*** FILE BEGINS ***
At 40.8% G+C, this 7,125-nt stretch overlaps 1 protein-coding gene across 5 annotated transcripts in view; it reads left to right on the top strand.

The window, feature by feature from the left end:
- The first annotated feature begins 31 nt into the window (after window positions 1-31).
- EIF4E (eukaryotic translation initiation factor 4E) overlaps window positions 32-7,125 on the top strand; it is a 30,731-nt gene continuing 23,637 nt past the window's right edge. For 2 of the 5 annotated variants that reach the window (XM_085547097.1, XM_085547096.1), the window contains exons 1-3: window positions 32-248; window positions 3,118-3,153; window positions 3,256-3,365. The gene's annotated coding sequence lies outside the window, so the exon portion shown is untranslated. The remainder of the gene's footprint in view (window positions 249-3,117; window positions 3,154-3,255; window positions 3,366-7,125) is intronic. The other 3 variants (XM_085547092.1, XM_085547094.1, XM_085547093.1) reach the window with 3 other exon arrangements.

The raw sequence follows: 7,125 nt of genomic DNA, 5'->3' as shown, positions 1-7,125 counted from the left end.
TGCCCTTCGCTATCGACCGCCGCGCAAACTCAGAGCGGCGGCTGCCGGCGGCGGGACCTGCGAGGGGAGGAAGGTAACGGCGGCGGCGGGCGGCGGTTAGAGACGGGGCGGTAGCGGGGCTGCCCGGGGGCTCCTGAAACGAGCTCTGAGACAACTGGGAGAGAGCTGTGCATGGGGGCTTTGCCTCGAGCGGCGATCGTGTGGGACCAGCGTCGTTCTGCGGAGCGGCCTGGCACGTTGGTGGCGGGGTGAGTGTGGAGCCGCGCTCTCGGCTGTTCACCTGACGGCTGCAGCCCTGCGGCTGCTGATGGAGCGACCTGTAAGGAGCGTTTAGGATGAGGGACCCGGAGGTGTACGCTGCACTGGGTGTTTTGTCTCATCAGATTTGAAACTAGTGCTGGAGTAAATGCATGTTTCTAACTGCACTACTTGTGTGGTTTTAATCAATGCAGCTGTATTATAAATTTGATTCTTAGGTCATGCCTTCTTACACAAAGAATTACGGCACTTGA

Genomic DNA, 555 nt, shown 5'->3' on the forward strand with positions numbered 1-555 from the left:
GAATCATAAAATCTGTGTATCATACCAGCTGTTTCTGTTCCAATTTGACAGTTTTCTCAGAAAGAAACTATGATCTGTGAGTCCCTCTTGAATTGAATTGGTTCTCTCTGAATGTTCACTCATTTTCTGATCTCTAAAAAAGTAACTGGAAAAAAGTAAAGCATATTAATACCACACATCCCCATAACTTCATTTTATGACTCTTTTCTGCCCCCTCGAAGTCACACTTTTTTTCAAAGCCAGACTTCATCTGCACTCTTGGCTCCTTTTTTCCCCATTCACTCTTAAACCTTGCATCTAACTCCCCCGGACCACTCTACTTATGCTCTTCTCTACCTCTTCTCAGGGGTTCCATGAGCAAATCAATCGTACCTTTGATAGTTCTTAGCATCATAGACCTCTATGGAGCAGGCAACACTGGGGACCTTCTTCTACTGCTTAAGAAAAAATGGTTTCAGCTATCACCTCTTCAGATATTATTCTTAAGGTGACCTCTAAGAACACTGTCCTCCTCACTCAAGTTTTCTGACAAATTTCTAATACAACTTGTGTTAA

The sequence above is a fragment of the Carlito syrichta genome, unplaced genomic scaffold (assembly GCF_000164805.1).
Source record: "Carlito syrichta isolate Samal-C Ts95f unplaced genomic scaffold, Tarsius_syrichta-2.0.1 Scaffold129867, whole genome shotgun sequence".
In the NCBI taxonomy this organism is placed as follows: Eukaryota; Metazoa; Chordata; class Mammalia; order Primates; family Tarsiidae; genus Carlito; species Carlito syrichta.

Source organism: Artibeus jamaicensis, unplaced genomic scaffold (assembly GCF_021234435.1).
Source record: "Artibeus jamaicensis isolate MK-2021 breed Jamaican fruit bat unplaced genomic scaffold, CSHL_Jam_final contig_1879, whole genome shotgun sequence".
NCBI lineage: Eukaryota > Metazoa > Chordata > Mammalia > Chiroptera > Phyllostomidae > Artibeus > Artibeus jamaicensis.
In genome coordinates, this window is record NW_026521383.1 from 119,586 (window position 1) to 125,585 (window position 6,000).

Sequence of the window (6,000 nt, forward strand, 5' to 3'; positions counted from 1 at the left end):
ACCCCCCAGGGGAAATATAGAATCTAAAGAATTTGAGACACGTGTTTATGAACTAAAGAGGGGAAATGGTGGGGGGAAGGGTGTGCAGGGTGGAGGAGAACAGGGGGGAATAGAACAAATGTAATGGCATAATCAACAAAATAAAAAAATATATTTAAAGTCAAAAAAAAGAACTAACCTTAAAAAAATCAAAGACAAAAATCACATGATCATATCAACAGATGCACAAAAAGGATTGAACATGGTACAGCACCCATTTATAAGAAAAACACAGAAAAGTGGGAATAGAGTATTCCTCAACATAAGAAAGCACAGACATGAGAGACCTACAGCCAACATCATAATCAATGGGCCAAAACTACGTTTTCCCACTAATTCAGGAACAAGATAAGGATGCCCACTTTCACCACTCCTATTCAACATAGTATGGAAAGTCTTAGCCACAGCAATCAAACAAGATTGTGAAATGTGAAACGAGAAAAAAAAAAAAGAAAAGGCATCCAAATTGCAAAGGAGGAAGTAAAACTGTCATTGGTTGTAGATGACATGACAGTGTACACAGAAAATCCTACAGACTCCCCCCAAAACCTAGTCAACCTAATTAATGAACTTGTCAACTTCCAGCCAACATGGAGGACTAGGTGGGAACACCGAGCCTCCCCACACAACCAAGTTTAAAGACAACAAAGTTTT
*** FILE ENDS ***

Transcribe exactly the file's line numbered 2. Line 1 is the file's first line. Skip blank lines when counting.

The window, feature by feature from the left end: